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Lack Of Respect For Legislature Fueling Insecurity In Nigeria ― Lawmakers

Nigerian federal lawmakers cite disregard for the legislature by members of the executive branch, including security officials, as one of the reasons for unending insecurity in the country.

Speaking on Saturday during a webinar held by the Whiteink Institute for Strategy Education and Research (WISER), Abdullahi Yahaya, Senate Majority Leader and former Associate Professor at Ahmadu Bello University, urged the executive to pay more attention to federal lawmakers.

“The major issue is that the executive has the greatest responsibility for taking care of security issues. 

“The legislature is mainly concerned with representation, legislation, and oversight. 

“There is a limit to the extent to which the legislature can intervene in governance especially because the implementation side is always on the side of the executive,” he observed. 

“So unless the executive really listens to the legislature, listens to the voice of those who have been elected to represent people in the legislature, there is always that kind of difference,” he added. 

He said numerous resolutions, laws, and amendments passed by the National Assembly related to security had not been implemented.

The lawmaker added that it appears “there is some form of lukewarm attitude that the executive exhibits or there isn’t much confidence in the legislature that it is composed of intensely patriotic Nigerians who also have a responsibility to the Nigerian people”.

He complained that little has changed in the country’s security architecture in terms of training, welfare, management, equipment, and manpower. 

For example, he said, there is any local government area especially in the northern region that has over 20o policemen who are “free, on duty, well-armed, and trained”.

“Go to our police training institutions, all of them are in terrible shape. We have to go back and look at the architecture itself. 

“How do we govern the Nigerian space given the complexity, both the ecological and social, that has emerged since 1967?” he asked.

“The issue of central coordination of the security architecture is completely absent. These institutions are there, but what is required is to get the necessary political will and understanding to make them work properly. 

“And for them to work properly, you need to have confidence in the governing institutions. The governing institutions must trust each other. There is a lack of trust and consultation,” he added. 

Speaking at the same event, Nnenna Elendu-Ukeje, who represents Bende Federal Constituency at the House of Representatives, said aside from the over-politicisation of issues related to security, “another problem is the lack of respect for the resolutions of the National Assembly”.

“There have been so many resolutions with regards to the security apparatus and yet we find that the executive arm of the government that has the powers to carry out the reforms that we seek has absolutely no respect for the reforms,” she added.

She gave as examples the non-signing of the “Military Intervention Fund” meant to innovatively address funding shortages in the anti-terrorism fight and the acquisition of 12 Super Tucano aircraft in 2018 without prior approval from the National Assembly.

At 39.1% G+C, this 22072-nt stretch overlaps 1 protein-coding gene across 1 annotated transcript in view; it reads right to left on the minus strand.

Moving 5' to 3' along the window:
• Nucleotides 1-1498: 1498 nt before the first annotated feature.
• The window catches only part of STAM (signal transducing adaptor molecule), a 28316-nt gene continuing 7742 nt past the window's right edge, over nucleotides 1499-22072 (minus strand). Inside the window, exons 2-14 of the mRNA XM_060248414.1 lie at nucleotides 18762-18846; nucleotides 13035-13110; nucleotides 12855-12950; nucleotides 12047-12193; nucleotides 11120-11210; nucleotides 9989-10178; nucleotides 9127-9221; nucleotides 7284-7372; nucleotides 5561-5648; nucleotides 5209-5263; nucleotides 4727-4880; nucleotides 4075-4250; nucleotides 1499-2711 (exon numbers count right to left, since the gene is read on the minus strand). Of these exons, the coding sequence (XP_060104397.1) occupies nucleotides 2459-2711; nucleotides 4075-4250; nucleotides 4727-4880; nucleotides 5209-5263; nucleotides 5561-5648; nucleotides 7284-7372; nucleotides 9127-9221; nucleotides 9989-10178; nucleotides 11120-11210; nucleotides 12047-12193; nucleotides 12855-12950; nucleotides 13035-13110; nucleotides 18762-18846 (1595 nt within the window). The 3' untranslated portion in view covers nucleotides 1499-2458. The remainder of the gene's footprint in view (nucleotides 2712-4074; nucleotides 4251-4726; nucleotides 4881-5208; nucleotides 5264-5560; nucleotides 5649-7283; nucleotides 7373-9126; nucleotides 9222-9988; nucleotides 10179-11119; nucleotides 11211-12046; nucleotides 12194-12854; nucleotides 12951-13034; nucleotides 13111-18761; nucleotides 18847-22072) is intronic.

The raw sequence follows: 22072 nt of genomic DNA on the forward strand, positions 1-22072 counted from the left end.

“We believe that, by the very nature of the military, they have a way of excluding every other institution and every other institution that tries to intervene especially with regard to their sector reforms are viewed as meddlesome interlopers and people who are coming out to snuff out the energy in the space,” said Elendu-Ukeje. 

“So, when people speak that the National Assembly has been unable to carry out these public sector reforms, I think that [one of] the challenges that the National Assembly is faced with are the secrecy of the security apparatus.”

She pointed out that a second challenge is the lack of experience of some lawmakers who have not served for long enough to acquire enough expertise to effectively carry out oversight functions.

“Another issue is politicisation. Politicians would ordinarily tilt towards their party policies and regional cleavages, and so that also makes for some kind of hindrance to wholesale reform within the political sector.

“This is because when you find out that there are yawning gaps within the security apparatus and people want to speak up about it, they are normally constrained by their political leanings because they don’t want to be viewed as disloyal to their parties,” she added.

Other panellists who spoke during the webinar included Dr Temitope Oriola, Associate Professor of Criminology and Sociology at the University of Alberta; Prof Habu Galadima, Director General of the National Institute for Policy and Strategic Studies; and Dr Mark Downes, Assistant Director and Head of Operations at the Geneva Center for Security Sector Governance.

Likewise at the event were Lt. Gen. Chikadibia Isaac Obiakor, former military adviser for Peacekeeping Operations and former Force Commander of the United Nations Mission in Liberia; Dr Hakeem Baba-Ahmed, former Permanent Secretary at the Foreign Affairs Ministry; Dr Mahmoud Yayale Ahmed, former Defence Minister and Secretary to the Government of the Federation; and Mohammed Ndatsu Umaru, a former military governor of Kwara and Kano states.


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